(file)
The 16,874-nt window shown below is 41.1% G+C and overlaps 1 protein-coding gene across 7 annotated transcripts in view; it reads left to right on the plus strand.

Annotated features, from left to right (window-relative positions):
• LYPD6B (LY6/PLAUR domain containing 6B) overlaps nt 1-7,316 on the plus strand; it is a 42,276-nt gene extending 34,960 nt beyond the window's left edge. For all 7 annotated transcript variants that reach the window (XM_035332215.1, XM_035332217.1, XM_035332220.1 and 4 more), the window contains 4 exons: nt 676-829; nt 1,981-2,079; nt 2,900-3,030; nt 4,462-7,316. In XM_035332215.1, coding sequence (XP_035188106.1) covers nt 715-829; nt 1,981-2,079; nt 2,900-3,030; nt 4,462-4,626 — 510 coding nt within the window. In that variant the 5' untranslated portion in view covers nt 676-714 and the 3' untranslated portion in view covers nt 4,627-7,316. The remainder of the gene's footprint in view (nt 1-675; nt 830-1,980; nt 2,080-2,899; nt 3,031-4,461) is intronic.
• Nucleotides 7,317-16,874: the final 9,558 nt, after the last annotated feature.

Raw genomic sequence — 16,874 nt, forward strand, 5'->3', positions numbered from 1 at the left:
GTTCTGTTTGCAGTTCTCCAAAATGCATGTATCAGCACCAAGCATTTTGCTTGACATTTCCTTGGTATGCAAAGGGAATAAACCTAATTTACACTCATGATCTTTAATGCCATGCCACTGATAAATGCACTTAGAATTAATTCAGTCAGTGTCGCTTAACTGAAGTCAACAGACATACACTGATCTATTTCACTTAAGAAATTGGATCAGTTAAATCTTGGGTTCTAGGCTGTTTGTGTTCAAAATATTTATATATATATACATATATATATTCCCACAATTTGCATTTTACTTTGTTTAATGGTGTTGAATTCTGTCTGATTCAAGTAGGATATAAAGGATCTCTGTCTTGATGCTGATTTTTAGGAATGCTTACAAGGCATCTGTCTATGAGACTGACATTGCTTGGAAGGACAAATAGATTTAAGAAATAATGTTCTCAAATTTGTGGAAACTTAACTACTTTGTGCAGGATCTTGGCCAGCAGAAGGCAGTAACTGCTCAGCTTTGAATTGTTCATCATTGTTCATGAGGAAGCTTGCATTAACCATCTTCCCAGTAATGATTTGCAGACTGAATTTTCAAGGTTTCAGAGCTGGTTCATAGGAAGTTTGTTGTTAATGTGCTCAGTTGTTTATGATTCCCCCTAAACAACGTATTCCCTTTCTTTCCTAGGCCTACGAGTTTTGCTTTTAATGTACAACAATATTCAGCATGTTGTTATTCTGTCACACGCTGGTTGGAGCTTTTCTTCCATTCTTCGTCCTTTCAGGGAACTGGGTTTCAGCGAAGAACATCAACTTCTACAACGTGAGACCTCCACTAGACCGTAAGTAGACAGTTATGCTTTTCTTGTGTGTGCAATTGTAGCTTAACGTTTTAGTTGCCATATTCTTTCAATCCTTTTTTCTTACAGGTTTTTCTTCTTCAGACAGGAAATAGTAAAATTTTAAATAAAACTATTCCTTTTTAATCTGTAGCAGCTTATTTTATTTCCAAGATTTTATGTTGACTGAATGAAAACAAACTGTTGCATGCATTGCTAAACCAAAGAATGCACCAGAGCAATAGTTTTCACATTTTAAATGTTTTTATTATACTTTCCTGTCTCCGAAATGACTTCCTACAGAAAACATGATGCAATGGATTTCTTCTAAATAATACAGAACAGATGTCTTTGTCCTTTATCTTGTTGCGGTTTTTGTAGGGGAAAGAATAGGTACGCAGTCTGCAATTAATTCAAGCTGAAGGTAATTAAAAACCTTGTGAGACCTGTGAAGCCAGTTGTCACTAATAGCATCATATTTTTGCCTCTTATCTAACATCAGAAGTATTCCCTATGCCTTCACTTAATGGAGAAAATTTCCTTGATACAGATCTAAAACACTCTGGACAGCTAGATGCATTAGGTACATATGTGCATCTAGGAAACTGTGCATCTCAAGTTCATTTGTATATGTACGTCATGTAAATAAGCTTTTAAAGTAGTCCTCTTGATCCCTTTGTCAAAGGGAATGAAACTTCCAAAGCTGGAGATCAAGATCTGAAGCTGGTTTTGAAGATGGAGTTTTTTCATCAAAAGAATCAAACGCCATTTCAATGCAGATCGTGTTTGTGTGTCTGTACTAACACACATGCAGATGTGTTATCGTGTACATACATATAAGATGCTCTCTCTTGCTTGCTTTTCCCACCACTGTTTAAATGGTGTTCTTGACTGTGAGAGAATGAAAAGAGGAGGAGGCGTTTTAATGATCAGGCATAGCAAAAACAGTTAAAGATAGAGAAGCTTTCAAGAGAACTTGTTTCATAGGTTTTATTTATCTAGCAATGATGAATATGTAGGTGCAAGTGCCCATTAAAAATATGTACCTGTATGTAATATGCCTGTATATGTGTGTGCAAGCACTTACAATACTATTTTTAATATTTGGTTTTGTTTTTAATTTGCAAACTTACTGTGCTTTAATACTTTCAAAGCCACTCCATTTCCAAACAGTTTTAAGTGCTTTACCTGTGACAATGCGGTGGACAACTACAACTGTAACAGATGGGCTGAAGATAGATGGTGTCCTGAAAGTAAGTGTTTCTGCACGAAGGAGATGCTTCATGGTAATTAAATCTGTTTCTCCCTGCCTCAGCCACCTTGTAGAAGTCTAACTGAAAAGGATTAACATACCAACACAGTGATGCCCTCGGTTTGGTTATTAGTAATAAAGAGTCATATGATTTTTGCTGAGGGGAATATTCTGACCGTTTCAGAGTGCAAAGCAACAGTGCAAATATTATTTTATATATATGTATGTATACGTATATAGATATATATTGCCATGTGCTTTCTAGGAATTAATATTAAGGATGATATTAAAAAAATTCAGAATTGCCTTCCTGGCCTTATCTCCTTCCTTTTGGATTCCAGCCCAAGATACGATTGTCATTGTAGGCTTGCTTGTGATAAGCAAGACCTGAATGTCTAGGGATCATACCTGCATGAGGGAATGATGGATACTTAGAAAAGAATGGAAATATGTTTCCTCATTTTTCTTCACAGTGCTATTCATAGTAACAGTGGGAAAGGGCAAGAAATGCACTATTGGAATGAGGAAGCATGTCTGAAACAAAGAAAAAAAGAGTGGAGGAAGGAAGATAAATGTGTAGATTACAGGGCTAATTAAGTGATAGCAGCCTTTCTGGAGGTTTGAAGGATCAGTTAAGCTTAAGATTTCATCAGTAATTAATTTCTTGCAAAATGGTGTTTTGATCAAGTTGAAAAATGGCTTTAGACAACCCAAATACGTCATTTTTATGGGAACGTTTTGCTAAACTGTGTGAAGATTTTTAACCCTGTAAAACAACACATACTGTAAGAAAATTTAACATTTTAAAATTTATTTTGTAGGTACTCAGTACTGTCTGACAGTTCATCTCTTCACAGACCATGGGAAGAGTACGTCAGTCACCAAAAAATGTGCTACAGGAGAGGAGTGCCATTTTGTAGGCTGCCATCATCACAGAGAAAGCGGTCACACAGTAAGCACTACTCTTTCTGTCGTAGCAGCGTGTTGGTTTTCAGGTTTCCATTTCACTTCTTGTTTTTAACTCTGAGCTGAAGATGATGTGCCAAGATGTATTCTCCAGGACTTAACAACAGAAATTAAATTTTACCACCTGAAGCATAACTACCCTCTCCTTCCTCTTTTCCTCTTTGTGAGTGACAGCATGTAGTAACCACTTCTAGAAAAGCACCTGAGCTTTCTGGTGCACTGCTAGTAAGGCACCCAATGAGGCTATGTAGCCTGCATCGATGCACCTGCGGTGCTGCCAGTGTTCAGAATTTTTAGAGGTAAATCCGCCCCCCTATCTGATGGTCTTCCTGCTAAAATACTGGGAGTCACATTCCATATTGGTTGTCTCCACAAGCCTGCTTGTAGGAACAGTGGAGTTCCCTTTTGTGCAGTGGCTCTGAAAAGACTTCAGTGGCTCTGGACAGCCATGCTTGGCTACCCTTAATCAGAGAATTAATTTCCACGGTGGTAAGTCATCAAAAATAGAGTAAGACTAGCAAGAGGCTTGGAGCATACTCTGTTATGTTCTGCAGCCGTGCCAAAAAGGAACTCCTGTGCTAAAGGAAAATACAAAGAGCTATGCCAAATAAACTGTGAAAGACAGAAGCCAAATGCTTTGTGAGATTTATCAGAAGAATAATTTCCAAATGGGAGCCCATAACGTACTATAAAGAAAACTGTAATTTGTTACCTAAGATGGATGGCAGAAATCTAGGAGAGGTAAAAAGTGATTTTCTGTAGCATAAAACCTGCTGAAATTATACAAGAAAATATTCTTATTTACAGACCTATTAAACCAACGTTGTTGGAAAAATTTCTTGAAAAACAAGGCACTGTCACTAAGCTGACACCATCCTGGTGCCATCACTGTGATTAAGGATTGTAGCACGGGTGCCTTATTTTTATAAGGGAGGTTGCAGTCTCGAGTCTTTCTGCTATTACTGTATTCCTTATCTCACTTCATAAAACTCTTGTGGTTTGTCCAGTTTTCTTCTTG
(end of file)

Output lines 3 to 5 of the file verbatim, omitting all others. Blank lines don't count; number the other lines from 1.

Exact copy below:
• LYPD6B (LY6/PLAUR domain containing 6B) overlaps nt 1-7,316 on the plus strand; it is a 42,276-nt gene extending 34,960 nt beyond the window's left edge. For all 7 annotated transcript variants that reach the window (XM_035332215.1, XM_035332217.1, XM_035332220.1 and 4 more), the window contains 4 exons: nt 676-829; nt 1,981-2,079; nt 2,900-3,030; nt 4,462-7,316. In XM_035332215.1, coding sequence (XP_035188106.1) covers nt 715-829; nt 1,981-2,079; nt 2,900-3,030; nt 4,462-4,626 — 510 coding nt within the window. In that variant the 5' untranslated portion in view covers nt 676-714 and the 3' untranslated portion in view covers nt 4,627-7,316. The remainder of the gene's footprint in view (nt 1-675; nt 830-1,980; nt 2,080-2,899; nt 3,031-4,461) is intronic.
• Nucleotides 7,317-16,874: the final 9,558 nt, after the last annotated feature.

Raw genomic sequence — 16,874 nt, forward strand, 5'->3', positions numbered from 1 at the left: